17/11/2010 at 5:29 pm Permalink

    Love that you consider issues such as class, racism, economics, and colonialism, in all of your writing–even the adventure romps. I aim to do the same.

    As for what I write, hm. Agnst-ridden fantasy; sometimes dark, sometimes funny? Oh, dear, that sounds a bit pretentious, too. Maybe I’ll just say: bored witches, conflicted mages, one-eyed girls, and creepy critters. Oh, and ghostly, serial killer, gravediggers. 🙂

  2. Andrew Penn Romine
    17/11/2010 at 5:41 pm Permalink

    I am totally with you here: “Why I write short stories is that I can’t sit still. Or because I like to look in the windows to lots of characters lives.”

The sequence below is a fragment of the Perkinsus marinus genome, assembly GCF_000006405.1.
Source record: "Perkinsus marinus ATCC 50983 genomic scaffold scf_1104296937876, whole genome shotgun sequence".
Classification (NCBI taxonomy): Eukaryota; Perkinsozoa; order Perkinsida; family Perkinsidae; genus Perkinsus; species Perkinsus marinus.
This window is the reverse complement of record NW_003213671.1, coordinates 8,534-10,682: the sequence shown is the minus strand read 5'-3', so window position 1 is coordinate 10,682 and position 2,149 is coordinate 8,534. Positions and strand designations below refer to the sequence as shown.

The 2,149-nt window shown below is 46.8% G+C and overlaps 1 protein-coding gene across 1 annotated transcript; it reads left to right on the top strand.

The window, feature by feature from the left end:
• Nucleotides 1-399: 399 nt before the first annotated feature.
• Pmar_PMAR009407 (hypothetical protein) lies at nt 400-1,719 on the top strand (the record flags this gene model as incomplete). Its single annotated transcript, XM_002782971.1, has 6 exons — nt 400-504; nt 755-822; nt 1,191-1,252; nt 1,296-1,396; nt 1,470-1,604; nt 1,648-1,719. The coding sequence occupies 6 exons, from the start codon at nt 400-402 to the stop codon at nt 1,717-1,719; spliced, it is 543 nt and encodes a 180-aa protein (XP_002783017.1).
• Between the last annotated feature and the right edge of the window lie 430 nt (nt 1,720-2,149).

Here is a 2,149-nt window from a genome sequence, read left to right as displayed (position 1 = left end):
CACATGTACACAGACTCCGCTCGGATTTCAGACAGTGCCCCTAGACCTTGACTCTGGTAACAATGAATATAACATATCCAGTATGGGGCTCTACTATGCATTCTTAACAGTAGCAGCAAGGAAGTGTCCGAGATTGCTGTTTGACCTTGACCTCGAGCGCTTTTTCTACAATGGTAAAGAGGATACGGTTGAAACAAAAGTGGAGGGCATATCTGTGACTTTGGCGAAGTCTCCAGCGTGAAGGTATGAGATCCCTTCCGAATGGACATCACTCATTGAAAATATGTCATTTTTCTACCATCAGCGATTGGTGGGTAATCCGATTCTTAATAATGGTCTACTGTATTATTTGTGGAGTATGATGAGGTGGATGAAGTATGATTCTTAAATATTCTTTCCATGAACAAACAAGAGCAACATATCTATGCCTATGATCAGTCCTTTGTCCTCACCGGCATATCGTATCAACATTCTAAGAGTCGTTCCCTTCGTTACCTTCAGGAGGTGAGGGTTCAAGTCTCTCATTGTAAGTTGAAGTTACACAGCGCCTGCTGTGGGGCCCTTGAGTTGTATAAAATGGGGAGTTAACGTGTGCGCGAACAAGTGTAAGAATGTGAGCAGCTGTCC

I’d never really articulated it quite that way, but it resonates strongly with me.

    What do i write? Mostly fantasy and horror. I like to explore the in-between places and characters. Rogues, outcasts. And I have a fondness for the post-apocalyptic, too. Sometimes I find a little humor creeping into those stories, too.

    Good post Adam!

  3. Ace
    17/11/2010 at 5:44 pm Permalink

    Good post, sir.

    What do I write? I write SF/Fantasy pulp adventure. Total escapist fare. Brain candy. Do I want to leave a mark and provide insight on social issues through spec fic? Well…If I *do* leave a mark, I hadn’t planned on it.

    But if I entertained you for half an hour, an hour, or longer, and you enjoyed the ride, then I did my job.

  4. Jaym Gates
    17/11/2010 at 8:32 pm Permalink

    Excellent post on an issue I struggle with, too.

    I usually just break it down to: Myth and Mortality. There’s so much more than that, but that’s the easiest way for me. Yeah, so I’m a cop-out.

  5. Sandra Wickham
    17/11/2010 at 9:04 pm Permalink

    Great post, Adam.